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http://dx.doi.org/10.1038/jhg.2016.116DOI Listing
http://www.ncbi.nlm.nih.gov/pmc/articles/PMC5266644PMC
February 2017

CD82 Is a Marker for Prospective Isolation of Human Muscle Satellite Cells and Is Linked to Muscular Dystrophies.

Cell Stem Cell 2016 12 15;19(6):800-807. Epub 2016 Sep 15.

Division of Genetics and Genomics, Boston Children's Hospital, Boston, MA 02115, USA; The Stem Cell Program at Boston Children's Hospital, Boston, MA 02115, USA. Electronic address:

Cell-surface markers for prospective isolation of stem cells from human skeletal muscle have been difficult to identify. Such markers would be powerful tools for studying satellite cell function during homeostasis and in pathogenesis of diseases such as muscular dystrophies. In this study, we show that the tetraspanin KAI/CD82 is an excellent marker for prospectively isolating stem cells from human fetal and adult skeletal muscle. Human CD82 muscle cells robustly engraft into a mouse model of muscular dystrophy. shRNA knockdown of CD82 in myogenic cells reduces myoblast proliferation, suggesting it is functionally involved in muscle homeostasis. CD82 physically interacts with alpha7beta1 integrin (α7β1-ITG) and with α-sarcoglycan, a member of the Dystrophin-Associated Glycoprotein Complex (DAPC), both of which have been linked to muscular dystrophies. Consistently, CD82 expression is decreased in Duchenne muscular dystrophy patients. Together, these findings suggest that CD82 function may be important for muscle stem cell function in muscular disorders.
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http://dx.doi.org/10.1016/j.stem.2016.08.006DOI Listing
http://www.ncbi.nlm.nih.gov/pmc/articles/PMC5135584PMC
December 2016

Reflections on Henry Kunkel outside the laboratory.

Clin Immunol 2016 11 18;172:21-22. Epub 2016 Jul 18.

Genetics and Pediatrics Harvard Medical School, Boston Children's Hospital, USA. Electronic address:

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http://dx.doi.org/10.1016/j.clim.2016.07.005DOI Listing
November 2016

Homozygous nonsense mutation in SGCA is a common cause of limb-girdle muscular dystrophy in Assiut, Egypt.

Muscle Nerve 2016 10 24;54(4):690-5. Epub 2016 Aug 24.

Division of Pediatric Neurology, University of Florida College of Medicine, PO Box 100296, Gainesville, Florida, USA, 32610.

Introduction: The genetic causes of limb-girdle muscular dystrophy (LGMD) have been studied in numerous countries, but such investigations have been limited in Egypt.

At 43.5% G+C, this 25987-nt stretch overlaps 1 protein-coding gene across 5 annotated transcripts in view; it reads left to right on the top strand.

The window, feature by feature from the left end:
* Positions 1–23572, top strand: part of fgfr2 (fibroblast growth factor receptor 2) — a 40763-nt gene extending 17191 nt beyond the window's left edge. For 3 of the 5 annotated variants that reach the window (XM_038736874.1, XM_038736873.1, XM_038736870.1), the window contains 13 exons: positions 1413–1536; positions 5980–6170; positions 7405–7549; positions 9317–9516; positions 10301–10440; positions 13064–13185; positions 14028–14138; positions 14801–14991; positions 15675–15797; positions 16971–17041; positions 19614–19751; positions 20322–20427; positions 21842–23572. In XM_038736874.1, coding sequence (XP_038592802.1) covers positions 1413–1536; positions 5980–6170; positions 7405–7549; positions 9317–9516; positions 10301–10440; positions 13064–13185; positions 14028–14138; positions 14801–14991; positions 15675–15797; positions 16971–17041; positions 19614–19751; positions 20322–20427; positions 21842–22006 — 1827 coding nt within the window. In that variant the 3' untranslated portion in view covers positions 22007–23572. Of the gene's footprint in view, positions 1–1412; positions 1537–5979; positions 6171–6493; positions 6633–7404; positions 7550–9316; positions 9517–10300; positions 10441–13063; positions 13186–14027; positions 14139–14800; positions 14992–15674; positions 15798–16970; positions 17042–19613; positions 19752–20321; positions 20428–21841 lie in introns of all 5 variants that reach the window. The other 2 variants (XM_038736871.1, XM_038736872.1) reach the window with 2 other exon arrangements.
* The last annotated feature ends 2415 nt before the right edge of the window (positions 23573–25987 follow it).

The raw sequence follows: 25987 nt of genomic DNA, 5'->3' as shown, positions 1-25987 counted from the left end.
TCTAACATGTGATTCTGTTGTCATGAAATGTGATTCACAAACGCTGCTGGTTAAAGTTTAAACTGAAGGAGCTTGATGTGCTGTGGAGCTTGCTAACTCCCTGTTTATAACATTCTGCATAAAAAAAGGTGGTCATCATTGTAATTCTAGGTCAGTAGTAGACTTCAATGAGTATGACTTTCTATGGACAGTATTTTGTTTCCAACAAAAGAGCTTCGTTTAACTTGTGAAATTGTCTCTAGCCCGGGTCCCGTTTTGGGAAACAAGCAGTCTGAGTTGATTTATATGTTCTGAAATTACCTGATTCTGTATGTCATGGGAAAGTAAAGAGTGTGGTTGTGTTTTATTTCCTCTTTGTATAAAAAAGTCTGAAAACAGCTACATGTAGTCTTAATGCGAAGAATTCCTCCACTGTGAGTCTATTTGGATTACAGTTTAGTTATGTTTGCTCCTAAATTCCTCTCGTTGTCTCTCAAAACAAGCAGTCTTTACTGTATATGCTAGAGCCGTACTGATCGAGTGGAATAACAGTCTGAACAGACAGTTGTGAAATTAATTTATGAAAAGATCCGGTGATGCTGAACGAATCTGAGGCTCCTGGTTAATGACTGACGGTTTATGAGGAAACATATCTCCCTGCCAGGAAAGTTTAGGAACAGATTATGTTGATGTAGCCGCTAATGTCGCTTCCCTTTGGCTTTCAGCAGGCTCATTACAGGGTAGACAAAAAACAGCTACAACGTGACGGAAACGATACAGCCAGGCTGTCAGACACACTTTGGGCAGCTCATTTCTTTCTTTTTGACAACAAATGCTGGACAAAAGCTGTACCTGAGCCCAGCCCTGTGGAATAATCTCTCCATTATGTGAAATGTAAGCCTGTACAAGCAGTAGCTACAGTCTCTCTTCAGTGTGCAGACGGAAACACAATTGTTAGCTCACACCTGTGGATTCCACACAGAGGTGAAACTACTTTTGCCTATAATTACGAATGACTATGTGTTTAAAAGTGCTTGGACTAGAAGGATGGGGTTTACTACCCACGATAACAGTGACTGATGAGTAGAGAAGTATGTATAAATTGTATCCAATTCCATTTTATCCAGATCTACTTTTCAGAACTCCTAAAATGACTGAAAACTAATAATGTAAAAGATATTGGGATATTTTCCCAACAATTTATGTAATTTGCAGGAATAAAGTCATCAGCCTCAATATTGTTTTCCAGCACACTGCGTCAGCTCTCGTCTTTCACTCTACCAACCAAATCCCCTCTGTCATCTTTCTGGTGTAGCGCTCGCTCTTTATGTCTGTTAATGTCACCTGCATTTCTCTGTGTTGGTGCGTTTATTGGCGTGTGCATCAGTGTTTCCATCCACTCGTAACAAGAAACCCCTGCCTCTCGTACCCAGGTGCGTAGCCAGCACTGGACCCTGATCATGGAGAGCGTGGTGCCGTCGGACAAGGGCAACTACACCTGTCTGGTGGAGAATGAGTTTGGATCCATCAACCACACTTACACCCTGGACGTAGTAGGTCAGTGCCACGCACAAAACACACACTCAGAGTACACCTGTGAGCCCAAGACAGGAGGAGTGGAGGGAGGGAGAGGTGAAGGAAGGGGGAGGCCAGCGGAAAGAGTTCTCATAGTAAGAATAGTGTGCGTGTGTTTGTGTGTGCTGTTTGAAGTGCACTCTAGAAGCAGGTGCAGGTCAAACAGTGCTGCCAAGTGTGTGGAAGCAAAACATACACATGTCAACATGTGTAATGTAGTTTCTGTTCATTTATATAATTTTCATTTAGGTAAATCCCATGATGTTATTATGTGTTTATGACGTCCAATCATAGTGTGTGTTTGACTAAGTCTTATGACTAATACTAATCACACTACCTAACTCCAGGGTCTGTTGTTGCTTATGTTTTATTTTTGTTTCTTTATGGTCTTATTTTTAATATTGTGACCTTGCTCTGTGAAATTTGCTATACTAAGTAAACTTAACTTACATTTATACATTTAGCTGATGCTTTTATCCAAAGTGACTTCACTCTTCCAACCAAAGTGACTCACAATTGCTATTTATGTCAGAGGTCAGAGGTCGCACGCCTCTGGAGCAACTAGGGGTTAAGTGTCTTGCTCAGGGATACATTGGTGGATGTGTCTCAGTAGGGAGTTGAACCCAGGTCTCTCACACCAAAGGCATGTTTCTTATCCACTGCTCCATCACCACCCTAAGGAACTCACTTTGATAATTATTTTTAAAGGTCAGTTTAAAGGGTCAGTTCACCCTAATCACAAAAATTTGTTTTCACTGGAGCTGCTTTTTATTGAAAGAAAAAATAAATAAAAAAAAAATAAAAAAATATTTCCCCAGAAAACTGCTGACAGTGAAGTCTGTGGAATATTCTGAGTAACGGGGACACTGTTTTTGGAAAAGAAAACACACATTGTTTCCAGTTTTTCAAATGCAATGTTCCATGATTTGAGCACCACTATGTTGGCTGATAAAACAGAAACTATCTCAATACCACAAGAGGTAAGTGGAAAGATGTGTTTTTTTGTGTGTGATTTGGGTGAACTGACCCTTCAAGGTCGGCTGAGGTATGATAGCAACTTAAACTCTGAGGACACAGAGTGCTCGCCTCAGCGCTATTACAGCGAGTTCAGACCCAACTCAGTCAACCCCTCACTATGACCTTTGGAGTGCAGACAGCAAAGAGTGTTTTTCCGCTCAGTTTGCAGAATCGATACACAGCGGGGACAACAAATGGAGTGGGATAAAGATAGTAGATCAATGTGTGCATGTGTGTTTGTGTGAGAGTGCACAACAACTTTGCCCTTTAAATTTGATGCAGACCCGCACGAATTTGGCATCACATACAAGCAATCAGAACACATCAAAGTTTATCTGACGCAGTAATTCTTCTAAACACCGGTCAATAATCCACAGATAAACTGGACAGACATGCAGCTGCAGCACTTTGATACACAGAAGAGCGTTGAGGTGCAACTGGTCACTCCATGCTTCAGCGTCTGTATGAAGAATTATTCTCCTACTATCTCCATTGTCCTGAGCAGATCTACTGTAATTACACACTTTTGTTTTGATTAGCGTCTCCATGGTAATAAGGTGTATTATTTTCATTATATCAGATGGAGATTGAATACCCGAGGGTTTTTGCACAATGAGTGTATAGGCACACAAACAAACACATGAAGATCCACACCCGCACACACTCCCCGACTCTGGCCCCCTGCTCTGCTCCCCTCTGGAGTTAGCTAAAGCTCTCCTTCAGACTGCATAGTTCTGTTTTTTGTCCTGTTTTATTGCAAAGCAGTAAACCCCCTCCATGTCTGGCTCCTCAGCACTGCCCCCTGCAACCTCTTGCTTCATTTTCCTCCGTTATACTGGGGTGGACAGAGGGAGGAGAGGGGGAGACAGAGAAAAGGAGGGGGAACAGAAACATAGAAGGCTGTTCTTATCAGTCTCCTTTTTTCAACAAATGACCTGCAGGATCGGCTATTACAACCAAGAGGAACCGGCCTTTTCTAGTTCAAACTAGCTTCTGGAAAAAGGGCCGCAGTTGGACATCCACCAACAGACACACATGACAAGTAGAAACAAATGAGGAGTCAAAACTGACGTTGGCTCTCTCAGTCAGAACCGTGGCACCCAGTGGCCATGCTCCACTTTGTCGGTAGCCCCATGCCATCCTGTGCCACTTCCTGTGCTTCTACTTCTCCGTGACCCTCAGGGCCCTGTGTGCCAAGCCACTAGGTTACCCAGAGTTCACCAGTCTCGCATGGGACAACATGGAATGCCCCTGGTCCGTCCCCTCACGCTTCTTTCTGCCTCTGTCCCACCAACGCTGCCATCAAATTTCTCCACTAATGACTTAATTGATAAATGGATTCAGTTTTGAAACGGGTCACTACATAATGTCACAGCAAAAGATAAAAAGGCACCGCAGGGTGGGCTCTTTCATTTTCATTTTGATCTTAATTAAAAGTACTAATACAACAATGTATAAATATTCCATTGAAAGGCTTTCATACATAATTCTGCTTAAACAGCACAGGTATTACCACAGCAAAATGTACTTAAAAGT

Methods: A cohort of 30 families with suspected LGMD from Assiut, Egypt, was studied using immunohistochemistry, homozygosity mapping, Sanger sequencing, and whole exome sequencing.

Results: Six families were confirmed to have pathogenic mutations, 4 in SGCA and 2 in DMD. Of these, 3 families harbored a single nonsense mutation in SGCA, suggesting that this may be a common mutation in Assiut, Egypt, originating from a founder effect.

Conclusions: The Assiut region in Egypt appears to share at least several of the common LGMD genes found in other parts of the world. It is notable that 4 of the 6 mutations were ascertained by means of whole exome sequencing, even though it was the last approach adopted. This illustrates the power of this technique for identifying causative mutations for muscular dystrophies. Muscle Nerve 54: 690-695, 2016.
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http://dx.doi.org/10.1002/mus.25094DOI Listing
http://www.ncbi.nlm.nih.gov/pmc/articles/PMC5453499PMC
October 2016

Pharmacological therapeutics targeting the secondary defects and downstream pathology of Duchenne muscular dystrophy.

Expert Opin Orphan Drugs 2016 18;4(11):1179-1194. Epub 2016 Oct 18.

Boston Children's Hospital, Division of Genetics and Genomics, Boston, MA 02115.

Introduction: Since the identification of the dystrophin gene in 1986, a cure for Duchenne muscular dystrophy (DMD) has yet to be discovered. Presently, there are a number of genetic-based therapies in development aimed at restoration and/or repair of the primary defect. However, growing understanding of the pathophysiological consequences of dystrophin absence has revealed several promising downstream targets for the development of therapeutics.

Areas Covered: In this review, we discuss various strategies for DMD therapy targeting downstream consequences of dystrophin absence including loss of muscle mass, inflammation, fibrosis, calcium overload, oxidative stress, and ischemia. The rationale of each approach and the efficacy of drugs in preclinical and clinical studies are discussed.

Expert Opinion: For the last 30 years, effective DMD drug therapy has been limited to corticosteroids, which are associated with a number of negative side effects. Our knowledge of the consequences of dystrophin absence that contribute to DMD pathology has revealed several potential therapeutic targets. Some of these approaches may have potential to improve or slow disease progression independently or in combination with genetic-based approaches. The applicability of these pharmacological therapies to DMD patients irrespective of their genetic mutation, as well as the potential benefits even for advanced stage patients warrants their continued investigation.